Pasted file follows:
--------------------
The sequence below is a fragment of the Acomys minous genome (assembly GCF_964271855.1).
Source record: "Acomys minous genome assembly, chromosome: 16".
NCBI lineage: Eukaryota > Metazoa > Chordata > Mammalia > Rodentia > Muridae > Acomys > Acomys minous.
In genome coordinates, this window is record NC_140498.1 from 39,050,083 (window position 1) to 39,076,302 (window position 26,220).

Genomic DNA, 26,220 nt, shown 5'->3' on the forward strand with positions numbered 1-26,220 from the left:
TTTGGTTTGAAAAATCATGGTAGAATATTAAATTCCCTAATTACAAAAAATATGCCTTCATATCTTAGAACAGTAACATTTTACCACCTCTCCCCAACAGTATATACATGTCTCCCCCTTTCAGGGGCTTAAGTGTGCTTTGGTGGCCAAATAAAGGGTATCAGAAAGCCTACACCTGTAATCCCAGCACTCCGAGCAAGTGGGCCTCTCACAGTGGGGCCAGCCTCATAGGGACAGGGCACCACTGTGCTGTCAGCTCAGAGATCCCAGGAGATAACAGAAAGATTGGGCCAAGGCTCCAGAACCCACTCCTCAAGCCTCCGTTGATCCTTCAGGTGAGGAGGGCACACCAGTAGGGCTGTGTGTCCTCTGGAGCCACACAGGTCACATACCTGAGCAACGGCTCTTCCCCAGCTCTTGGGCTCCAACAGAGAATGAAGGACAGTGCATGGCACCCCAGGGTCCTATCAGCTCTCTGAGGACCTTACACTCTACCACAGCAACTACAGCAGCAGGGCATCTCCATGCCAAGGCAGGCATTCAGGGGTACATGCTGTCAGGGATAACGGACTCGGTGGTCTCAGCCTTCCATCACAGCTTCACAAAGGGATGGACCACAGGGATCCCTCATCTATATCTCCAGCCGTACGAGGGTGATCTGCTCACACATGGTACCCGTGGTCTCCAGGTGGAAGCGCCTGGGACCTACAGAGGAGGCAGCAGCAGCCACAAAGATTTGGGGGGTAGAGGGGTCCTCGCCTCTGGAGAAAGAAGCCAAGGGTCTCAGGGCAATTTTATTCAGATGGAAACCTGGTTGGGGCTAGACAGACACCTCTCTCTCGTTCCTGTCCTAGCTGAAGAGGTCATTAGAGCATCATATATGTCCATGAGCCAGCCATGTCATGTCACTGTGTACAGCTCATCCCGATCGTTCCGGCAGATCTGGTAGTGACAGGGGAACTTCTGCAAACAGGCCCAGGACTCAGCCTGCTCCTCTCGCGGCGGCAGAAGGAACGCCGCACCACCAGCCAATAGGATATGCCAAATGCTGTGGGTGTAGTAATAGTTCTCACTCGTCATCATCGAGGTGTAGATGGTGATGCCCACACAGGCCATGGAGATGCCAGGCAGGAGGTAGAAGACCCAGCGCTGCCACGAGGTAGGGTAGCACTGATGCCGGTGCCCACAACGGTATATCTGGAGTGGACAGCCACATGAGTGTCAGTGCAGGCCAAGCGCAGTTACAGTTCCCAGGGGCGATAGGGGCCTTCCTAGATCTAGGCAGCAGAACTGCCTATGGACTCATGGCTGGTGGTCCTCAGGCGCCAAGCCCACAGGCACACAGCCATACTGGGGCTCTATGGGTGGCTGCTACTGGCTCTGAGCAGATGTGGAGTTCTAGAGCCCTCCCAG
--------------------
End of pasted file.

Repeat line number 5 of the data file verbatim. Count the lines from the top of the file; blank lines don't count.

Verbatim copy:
Genomic DNA, 26,220 nt, shown 5'->3' on the forward strand with positions numbered 1-26,220 from the left: